Sacramento Digs Gardening logo
Sacramento Digs Gardening Article
Your resource for Sacramento-area gardening news, tips and events

Articles Recipe Index Keyword Index Calendar Twitter Facebook Instagram About Us Contact Us

Grow vegetables with less water and beat the heat, too

Master gardener advice on how to keep your garden thriving this hot, dry summer

Squash plant and moisture meter
The moisture meter shows that this squash plant is in good shape to handle a heat wave. It's drip-watered and is mulched with straw. (Photo: Kathy Morrison)

Tuesday’s first day of summer likely was a taste of days to come: Hot and dry.

To start this new season, Sacramento will see a string of triple-digit days; that’s normal for August but not June.

In addition, we’re in a three-year drought. Water restrictions may be coming statewide.

Can your vegetable garden be saved?

Yes! Any vegetable can be grown with less water by following some simple water-wise tips, says UCCE Sacramento County master gardener Gail Pothour.

Water-saving methods are on display at the master gardeners’ Fair Oaks Horticulture Center. Pothour is an expert and former project leader in the vegetable garden. These same tips will help your plants thrive in summer heat.

– Switch to drip; it saves water while improving efficiency. “Drip irrigation is highly recommended,” Pothour says. “It puts water where it’s needed – at the roots. Hand watering is OK for new seedlings.”

– Cycle and repeat. When using drip or above-ground irrigation, run a cycle, let it soak in, then run again. “That way, you have a lot less runoff and don’t waste water,” Pothour says.

– Mulch, mulch, mulch! A 3-inch blanket of organic mulch (straw, leaves, wood chips) holds in soil moisture, cuts down on evaporation and keeps plant roots comfortable. It also cuts down on weeds.

– Before planting, build your soil with organic amendments such as compost. The organic material acts like a sponge and retains moisture. The soil is less likely to dry out, even with reduced irrigation.

– Prioritize what you water. “Fruit trees and blueberries are probably the most valuable edible plants you have,” Pothour says. “They’re expensive to replace and take a long time to grow. Make sure they get deep-watered.”

– Cut back on fertilizer. “Adding fertilizer stimulates growth that will need more water,” she explains. “Use low-nitrogen fertilizers.”

– Always check soil before watering. Does it really need it? Use a moisture meter or long screwdriver to test. “Most gardeners over-water,” Pothour says. “Even in our demonstration gardens, we discovered we could cut our water use significantly just by checking the soil and paying attention.”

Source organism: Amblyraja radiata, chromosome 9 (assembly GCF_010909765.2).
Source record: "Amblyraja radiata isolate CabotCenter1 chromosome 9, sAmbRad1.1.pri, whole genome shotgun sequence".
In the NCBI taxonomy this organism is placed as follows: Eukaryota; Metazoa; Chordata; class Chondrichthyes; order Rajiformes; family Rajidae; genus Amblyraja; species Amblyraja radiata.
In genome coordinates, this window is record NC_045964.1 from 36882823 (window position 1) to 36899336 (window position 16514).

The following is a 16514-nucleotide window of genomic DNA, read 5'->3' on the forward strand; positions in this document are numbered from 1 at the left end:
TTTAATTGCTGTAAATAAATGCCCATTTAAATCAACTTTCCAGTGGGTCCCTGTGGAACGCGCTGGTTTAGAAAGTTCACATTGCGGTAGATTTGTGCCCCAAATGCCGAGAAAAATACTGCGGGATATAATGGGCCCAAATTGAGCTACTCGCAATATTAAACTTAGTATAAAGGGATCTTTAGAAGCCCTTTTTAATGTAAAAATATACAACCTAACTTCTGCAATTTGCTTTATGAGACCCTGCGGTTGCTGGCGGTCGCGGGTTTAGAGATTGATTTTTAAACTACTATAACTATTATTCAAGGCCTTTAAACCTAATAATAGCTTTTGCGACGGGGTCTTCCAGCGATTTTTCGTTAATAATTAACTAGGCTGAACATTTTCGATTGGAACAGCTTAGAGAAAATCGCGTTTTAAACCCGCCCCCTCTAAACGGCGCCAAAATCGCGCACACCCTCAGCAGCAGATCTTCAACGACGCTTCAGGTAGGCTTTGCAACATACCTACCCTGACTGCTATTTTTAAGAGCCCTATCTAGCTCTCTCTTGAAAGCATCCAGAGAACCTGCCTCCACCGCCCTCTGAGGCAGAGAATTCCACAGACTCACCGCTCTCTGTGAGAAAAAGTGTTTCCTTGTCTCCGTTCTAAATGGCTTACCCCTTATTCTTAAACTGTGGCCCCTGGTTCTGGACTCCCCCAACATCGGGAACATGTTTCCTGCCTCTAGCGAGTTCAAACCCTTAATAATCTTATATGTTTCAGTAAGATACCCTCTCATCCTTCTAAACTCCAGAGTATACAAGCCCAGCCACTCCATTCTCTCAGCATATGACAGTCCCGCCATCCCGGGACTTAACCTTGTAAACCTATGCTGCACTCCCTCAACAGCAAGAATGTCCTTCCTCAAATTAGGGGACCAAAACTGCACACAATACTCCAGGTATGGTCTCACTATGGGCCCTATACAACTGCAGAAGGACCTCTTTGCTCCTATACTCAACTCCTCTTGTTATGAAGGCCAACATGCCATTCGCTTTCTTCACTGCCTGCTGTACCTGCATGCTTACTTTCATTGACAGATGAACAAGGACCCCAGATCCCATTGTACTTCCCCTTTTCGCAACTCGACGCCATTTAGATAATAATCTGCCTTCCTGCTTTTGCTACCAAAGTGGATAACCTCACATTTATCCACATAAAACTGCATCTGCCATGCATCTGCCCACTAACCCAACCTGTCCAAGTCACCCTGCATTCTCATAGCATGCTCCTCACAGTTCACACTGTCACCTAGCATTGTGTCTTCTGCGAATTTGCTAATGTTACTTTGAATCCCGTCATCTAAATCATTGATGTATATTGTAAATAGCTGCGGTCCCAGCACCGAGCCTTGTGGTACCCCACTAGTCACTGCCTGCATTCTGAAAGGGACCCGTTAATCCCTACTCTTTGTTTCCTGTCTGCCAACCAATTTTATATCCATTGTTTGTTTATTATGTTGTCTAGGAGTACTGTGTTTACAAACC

0 comments have been posted.

Newsletter Subscription

Sacramento Digs Gardening to your inbox.

Local News

Ad for California Local

Dig In: Garden Checklist

For week of March 26:

Sacramento can expect another inch of rain from this latest storm. Leave the sprinklers off at least another week. Temps will dip down into the low 30s early in the week, so avoid planting tender seedlings (such as tomatoes). Concentrate on these tasks before or after this week’s rain:

* Fertilize roses, annual flowers and berries as spring growth begins to appear.

* Knock off aphids with a strong blast of water or some bug soap as soon as they appear.

* Pull weeds now! Don’t let them get started. Take a hoe and whack them as soon as they sprout.

* Prepare summer vegetable beds. Spade in compost and other amendments.

* Prune and fertilize spring-flowering shrubs after bloom.

* Feed camellias at the end of their bloom cycle. Pick up browned and fallen flowers to help corral blossom blight.

* Feed citrus trees, which are now in bloom and setting fruit.

To prevent sunburn and borer problems on young trees, paint the exposed portion of the trunk with diluted white latex (water-based) interior paint. Dilute the paint with an equal amount of cold water before application.

* Cut back and fertilize perennial herbs to encourage new growth.

* Seed and renovate the lawn (if you still have one). Feed cool-season grasses such as bent, blue, rye and fescue with a slow-release fertilizer. Check the irrigation system and perform maintenance. Make sure sprinkler heads are turned toward the lawn, not the sidewalk.

* In the vegetable garden, transplant lettuce and kale.

* Seed chard and beets directly into the ground.

* Plant summer bulbs, including gladiolus, tuberous begonias and callas. Also plant dahlia tubers.

* Shop for perennials. Many varieties are available in local nurseries and at plant events. They can be transplanted now while the weather remains relatively cool.

Contact Us

Send us a gardening question, a post suggestion or information about an upcoming event.